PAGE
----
GUIYANG lies in a valley basin, encircled by a range of hills that hems in the city and concentrates its traffic pollution. Established as a capital during the Ming dynasty, modern Guiyang is a patchwork of elderly apartment blocks rubbing shoulders with glossy new high-rises and department stores, all intercut by a web of wide roads and flyovers. The effect may be downmarket and provincial, but Guiyang is a friendly place, whose unexpected few antique buildings and a surprisingly wild park lend a bit of character. With a spare half day, it’s worth making an easy side-trip to the old garrison town of Qingyan, whose cobbled lanes and merchants’ guildhalls provide a relief from Guiyang’s crowded streets.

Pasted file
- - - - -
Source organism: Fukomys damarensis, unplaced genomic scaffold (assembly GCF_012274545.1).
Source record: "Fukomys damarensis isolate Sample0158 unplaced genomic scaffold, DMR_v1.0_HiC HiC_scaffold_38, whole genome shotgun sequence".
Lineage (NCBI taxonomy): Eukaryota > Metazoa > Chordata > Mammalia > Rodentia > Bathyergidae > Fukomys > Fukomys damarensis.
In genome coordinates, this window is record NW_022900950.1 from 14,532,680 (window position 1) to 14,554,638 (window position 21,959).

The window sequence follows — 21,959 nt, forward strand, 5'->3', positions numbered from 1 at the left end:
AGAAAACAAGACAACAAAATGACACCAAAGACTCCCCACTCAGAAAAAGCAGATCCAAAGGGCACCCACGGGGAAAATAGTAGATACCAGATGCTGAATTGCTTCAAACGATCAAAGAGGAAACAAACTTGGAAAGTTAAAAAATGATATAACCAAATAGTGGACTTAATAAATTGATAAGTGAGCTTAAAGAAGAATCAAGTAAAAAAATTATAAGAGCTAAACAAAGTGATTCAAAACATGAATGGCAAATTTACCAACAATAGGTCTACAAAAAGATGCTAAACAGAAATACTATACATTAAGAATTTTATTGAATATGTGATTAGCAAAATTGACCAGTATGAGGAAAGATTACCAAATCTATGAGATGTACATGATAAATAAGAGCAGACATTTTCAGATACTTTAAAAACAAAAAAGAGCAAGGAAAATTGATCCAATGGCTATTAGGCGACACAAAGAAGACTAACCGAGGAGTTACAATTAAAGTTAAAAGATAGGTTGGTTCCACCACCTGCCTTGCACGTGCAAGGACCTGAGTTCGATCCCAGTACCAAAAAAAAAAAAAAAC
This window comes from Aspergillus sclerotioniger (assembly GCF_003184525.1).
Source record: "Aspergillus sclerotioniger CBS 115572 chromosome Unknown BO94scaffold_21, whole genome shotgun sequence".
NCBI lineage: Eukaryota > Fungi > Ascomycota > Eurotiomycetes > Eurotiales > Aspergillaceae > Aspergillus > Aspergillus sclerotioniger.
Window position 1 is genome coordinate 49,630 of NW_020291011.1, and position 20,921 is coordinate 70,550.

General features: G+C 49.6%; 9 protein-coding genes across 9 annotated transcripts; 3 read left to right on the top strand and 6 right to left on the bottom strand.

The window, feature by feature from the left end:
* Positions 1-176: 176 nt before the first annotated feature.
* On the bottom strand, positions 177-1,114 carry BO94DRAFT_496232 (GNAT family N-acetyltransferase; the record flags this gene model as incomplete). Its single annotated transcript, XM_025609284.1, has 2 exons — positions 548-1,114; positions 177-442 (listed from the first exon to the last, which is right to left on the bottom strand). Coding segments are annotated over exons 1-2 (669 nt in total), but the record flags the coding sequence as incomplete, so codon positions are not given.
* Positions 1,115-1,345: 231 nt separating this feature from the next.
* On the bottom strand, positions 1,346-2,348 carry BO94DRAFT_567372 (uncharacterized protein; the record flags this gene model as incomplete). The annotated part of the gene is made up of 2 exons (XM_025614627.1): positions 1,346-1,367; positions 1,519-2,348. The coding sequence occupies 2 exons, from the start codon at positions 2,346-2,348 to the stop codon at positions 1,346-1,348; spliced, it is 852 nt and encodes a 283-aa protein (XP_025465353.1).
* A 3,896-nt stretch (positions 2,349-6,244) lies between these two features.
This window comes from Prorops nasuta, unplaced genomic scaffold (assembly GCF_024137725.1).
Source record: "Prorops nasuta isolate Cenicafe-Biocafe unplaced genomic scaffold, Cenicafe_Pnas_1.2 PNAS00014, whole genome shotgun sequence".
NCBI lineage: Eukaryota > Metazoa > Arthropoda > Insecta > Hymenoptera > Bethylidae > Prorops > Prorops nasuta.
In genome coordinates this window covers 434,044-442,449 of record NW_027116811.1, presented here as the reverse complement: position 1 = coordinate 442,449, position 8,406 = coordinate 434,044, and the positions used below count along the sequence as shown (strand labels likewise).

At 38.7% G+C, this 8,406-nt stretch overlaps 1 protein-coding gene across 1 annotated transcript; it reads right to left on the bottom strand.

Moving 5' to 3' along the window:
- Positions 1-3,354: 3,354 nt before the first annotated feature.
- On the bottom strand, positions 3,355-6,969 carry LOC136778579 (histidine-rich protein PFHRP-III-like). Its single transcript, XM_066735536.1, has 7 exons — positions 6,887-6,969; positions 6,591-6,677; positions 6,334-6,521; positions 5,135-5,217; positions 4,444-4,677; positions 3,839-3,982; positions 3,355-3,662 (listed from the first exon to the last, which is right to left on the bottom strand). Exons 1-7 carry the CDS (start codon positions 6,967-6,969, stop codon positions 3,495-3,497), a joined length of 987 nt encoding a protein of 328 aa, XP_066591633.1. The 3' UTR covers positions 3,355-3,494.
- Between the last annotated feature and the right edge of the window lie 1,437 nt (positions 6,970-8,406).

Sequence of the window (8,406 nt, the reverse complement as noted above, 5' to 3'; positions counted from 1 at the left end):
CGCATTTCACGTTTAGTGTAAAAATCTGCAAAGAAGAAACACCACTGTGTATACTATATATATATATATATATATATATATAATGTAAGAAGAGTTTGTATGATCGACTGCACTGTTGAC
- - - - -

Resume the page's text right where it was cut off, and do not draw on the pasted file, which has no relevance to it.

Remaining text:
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Dog meat is widely appreciated not only in southwestern China, but also in culturally connected countries across Southeast Asia, with the meat considered to be warming in cold weather and an aid to male virility. For some Westerners, eating dog can be akin to cannibalism; others are discouraged by the way restaurants display bisected hindquarters in the window, or soaking in a bucket of water on the floor. If you’re worried about being served dog by accident, 我不吃狗肉, wŏ bùchī gŏuròu, means “I don’t eat dog”.